Opponents of public registries say they would put wealthy people in Latin America and elsewhere at risk for blackmail and kidnapping. Supporters of full transparency counter that criminals already know the identities of wealthy people in their countries – and that keeping the owners of offshore companies under wraps puts the public at greater risk by enabling political graft and organized crime.
During an anti-corruption conference held by Transparency International in Panama in early December, Latorraca defended the work he and other panel members had done on their report, highlighting its recommendations for better information exchange and the creation of a permanent advisory body on offshore issues.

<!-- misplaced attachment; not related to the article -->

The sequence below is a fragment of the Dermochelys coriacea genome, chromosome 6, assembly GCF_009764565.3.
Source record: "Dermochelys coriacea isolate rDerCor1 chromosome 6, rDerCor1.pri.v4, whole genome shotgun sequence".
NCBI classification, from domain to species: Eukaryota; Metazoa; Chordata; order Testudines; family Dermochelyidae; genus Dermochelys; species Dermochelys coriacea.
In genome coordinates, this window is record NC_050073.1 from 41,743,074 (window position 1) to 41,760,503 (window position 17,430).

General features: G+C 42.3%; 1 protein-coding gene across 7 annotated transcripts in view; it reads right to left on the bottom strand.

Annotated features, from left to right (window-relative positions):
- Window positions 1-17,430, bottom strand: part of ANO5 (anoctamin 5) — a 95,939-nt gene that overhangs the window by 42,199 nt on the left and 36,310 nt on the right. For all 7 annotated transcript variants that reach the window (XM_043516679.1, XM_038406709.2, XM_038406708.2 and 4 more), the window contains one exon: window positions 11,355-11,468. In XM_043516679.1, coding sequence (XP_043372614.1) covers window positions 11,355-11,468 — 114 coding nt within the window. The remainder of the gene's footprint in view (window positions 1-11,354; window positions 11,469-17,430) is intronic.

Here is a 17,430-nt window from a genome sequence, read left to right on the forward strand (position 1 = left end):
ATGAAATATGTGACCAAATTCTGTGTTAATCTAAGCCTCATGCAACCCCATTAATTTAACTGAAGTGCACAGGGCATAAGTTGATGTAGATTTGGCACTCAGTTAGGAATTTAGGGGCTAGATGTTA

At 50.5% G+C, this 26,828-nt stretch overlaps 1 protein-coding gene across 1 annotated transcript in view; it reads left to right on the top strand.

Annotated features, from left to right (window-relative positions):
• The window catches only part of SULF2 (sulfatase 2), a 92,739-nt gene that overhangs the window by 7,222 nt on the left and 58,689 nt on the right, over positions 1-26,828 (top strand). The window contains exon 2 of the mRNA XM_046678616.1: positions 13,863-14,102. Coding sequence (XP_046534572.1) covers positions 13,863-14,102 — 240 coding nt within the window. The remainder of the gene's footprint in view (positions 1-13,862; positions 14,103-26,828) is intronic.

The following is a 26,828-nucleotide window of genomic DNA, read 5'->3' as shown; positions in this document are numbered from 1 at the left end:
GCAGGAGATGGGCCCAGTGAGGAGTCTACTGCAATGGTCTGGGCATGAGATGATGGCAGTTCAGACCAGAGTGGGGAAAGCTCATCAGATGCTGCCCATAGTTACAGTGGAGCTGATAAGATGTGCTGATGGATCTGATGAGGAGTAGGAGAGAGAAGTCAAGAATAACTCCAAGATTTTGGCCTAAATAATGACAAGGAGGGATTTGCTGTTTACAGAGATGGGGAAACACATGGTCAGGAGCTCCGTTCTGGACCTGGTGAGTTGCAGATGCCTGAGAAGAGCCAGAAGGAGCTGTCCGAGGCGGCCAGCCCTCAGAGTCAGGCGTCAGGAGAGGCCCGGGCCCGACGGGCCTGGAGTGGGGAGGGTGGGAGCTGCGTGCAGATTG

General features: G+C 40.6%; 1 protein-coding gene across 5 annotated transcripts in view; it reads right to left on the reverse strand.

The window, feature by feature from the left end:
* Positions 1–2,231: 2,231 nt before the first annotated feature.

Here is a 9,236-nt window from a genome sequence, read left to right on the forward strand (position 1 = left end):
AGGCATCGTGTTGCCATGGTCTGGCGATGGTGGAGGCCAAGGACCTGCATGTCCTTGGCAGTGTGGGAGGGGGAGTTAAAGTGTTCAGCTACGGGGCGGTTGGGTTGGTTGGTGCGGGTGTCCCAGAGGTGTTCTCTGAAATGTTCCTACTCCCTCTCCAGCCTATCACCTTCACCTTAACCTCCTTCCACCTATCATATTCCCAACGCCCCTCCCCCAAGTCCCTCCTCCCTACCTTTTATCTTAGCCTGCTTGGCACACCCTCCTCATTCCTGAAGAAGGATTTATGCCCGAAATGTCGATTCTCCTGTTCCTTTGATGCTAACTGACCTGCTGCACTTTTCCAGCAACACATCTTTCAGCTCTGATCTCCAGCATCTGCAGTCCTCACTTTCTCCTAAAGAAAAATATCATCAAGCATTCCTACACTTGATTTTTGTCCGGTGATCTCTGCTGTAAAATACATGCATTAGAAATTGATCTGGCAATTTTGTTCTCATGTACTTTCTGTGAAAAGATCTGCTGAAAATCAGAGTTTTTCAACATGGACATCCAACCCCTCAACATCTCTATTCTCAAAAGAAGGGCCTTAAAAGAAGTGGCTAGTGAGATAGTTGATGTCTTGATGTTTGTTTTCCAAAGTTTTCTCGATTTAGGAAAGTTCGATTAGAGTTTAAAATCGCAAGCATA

Still, he acknowledged the report wasn’t done in a vacuum.
“There are recommendations for Panama adjusted to the Panamanian reality,” he said.
Contributors to this story: Frederik Obermaier, Daniel Santoro, Alberto Arellano, Hugo Alconada Mon and Ryan Chittum.